12. Sendra

    I will. It is a hard one to pin down, isn’t it?

    I think, back in the day, when Hammer Films were scary and I did not question pigtails, what frightened me the most was that the drained changed afterwards and could not be trusted. So the innkeeper’s daughter would clamp down on the innkeeper. Who could you trust? A big question for a child.

    In terms of the fear factor, perhaps we personalise what we first see because you’re right. It’s all bad out there in Vampireland but it’s loose enough to be pick and mix. Maybe that’s why creative types keep returning to it.

    I think Romero came up with a genuinely new kind of horror myth even though it was a reinvention of the Zombie. When I think of how dull that has now become I feel a little more respect for the vampire.

    But is Vlad magic realism or grown-up horror? I’m easier with the latter. Though at 100 pages, I’m sure I can risk the former.

    Reading Nostromo. Really good. Just as impressive as The Secret Agent. Hope you find the time to get round to it.

  13. Good point. The idea that someone you know, perhaps love, can be changed is a fairly fundamental fear. The body snatcher movies play to the same thing.

    I don’t hugely like the term magical realism, which always smacked to me slightly of not knowing how to handle books that didn’t hue to a fairly narrow concept of realism, but I don’t think Vlad is that. The vampire in Vlad appears to obey internally consistent rules. Those are only partly and lightly set out, but they do appear to exist. Stuff doesn’t happen merely because it’s thematic, or at least not within the fiction it doesn’t.

    So I’d call it literary horror, which is another way of saying well written horror.

    Thanks for the tip re Nostromo. I’m sure I shall, though less sure when.

  14. Glad you enjoyed this. I actually preferred this to some of his later novels which seemed, in contrast, wordy. There’s still at least one more to come – the intriguingly titled Nietzsche on the Balcony. I’m reminded, though, I still haven’t read his magnum opus, Terra Nostra.

  15. I’ve never read Fuentes, I’d like to read him but I’m not sure about the vampire theme.

    PS : why typical French names like Yves and Didier?

  16. Grant, interested to hear that. One certainly couldn’t call this wordy. Are there others you’d particularly recommend?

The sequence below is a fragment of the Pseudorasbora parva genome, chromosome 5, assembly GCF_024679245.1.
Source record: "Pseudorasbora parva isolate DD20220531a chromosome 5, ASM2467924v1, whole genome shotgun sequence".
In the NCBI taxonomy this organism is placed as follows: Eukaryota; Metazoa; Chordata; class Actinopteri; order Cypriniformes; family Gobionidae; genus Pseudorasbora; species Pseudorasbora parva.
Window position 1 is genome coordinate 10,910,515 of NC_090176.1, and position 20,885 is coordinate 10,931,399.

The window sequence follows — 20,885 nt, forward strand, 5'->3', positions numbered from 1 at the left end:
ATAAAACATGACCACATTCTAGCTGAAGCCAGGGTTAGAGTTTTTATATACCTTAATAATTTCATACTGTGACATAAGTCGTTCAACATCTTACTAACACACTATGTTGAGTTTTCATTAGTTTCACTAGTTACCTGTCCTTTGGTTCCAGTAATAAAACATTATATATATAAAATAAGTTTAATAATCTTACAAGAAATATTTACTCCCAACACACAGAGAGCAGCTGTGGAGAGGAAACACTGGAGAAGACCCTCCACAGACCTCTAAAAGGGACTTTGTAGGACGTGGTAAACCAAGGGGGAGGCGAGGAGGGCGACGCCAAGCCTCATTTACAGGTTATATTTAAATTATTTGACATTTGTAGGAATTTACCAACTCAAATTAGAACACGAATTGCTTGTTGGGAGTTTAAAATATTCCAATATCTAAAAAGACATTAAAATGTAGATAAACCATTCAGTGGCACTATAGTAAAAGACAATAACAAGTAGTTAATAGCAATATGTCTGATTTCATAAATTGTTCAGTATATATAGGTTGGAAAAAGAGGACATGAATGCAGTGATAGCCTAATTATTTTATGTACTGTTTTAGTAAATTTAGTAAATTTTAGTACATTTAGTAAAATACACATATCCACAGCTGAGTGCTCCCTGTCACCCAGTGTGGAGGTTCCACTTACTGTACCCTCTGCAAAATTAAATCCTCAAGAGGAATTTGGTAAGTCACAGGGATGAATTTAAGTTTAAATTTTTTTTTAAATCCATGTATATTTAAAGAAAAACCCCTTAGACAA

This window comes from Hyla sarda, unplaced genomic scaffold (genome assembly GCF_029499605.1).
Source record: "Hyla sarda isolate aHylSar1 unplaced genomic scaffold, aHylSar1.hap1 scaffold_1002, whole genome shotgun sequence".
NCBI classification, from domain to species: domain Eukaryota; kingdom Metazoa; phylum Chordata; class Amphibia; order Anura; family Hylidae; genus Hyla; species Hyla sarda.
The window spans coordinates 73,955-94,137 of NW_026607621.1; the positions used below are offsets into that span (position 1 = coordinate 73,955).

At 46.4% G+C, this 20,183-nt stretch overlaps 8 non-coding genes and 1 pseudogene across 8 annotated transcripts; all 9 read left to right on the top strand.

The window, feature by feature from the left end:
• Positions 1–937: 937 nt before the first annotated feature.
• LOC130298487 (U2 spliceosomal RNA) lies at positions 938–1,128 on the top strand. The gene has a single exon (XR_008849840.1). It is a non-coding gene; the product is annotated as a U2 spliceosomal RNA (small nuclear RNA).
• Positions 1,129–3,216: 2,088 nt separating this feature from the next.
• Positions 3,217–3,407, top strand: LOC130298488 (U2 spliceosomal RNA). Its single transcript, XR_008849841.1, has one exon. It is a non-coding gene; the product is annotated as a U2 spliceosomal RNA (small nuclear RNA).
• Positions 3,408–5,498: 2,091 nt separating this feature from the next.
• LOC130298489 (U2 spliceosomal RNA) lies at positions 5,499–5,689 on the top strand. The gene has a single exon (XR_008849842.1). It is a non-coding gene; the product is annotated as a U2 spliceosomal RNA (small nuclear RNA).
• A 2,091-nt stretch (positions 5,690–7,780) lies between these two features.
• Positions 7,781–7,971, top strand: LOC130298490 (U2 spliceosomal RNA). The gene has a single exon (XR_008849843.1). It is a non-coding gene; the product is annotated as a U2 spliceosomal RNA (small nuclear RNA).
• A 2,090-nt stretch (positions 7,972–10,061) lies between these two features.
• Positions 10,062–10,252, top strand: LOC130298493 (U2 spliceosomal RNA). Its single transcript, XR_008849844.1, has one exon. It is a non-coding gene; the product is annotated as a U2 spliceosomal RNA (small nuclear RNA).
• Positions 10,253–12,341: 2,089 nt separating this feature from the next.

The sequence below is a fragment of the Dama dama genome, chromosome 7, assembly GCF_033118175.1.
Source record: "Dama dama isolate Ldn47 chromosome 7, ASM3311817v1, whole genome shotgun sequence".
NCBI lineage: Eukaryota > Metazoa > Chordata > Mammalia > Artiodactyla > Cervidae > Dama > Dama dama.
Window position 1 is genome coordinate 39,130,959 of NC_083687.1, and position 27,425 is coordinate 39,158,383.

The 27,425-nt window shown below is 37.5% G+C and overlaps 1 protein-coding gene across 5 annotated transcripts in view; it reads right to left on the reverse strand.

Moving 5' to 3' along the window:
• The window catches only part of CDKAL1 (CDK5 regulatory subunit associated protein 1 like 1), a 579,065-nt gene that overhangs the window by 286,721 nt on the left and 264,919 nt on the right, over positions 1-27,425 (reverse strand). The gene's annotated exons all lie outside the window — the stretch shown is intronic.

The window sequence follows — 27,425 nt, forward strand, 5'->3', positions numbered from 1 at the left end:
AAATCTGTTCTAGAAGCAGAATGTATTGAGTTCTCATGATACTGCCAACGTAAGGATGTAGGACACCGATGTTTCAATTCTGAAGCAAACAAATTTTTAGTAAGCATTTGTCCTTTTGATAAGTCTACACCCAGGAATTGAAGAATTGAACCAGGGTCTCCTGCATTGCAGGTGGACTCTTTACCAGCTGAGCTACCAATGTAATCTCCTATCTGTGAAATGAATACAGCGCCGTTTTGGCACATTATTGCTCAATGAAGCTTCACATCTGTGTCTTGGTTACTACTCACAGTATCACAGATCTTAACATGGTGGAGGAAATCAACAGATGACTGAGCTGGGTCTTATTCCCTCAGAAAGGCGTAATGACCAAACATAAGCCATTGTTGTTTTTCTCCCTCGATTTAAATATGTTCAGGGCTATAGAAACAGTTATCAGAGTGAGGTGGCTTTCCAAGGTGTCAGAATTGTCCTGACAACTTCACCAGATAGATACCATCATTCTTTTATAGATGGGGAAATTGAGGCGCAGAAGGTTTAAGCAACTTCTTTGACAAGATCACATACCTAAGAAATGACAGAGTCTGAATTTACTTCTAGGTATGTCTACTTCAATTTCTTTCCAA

Emma, it is fairly central here, but it’s a rich piece of symbolism (as well as literal reality within the fiction, it operates at both levels). I suspect the names are a commentary on class, indicating that the characters are of the Mexican aspirational middle class, but I could be wrong on that.

  17. Sendra

    Not really the place, but I recommend Burnt Offerings. A horror film that is really good despite Oliver Reed. The scene with the chauffer is very unnerving but it all swings along in a lovely, low-budget adult manner. It has Burgess Meredith being finely creepy in it. And that is recommendation enough. Have ordered Vlad and will start it after Nostromo. If you have seen the above, I’d love to now what you think of it. It does get under your skin.

  18. Anywhere on this blog is always the place for recommending good horror films. Particularly if they feature Oliver Reed, though I grant his output was variable to put it kindly. Also, Burgess Meredith is always a pleasure.

    Anyway, thanks. I hadn’t even heard of that and will look it up.

  19. Sendra

    Seriously, it’s a great little film. I shall now recommend Reaminator on your next post on Proust.

  20. Honestly, as if I wouldn’t have seen Reanimator.

  21. Sendra

    Bet your followers are a bit curious now, eh? Actually, probably not . .
    Even though it was Dirk Bogarde’s favourite and last film. Herrmann did the score. Back when he was in Tangerine Dream. Why don’t they make films like that any more?

  22. Pingback: 2016 end of year roundup | Pechorin's Journal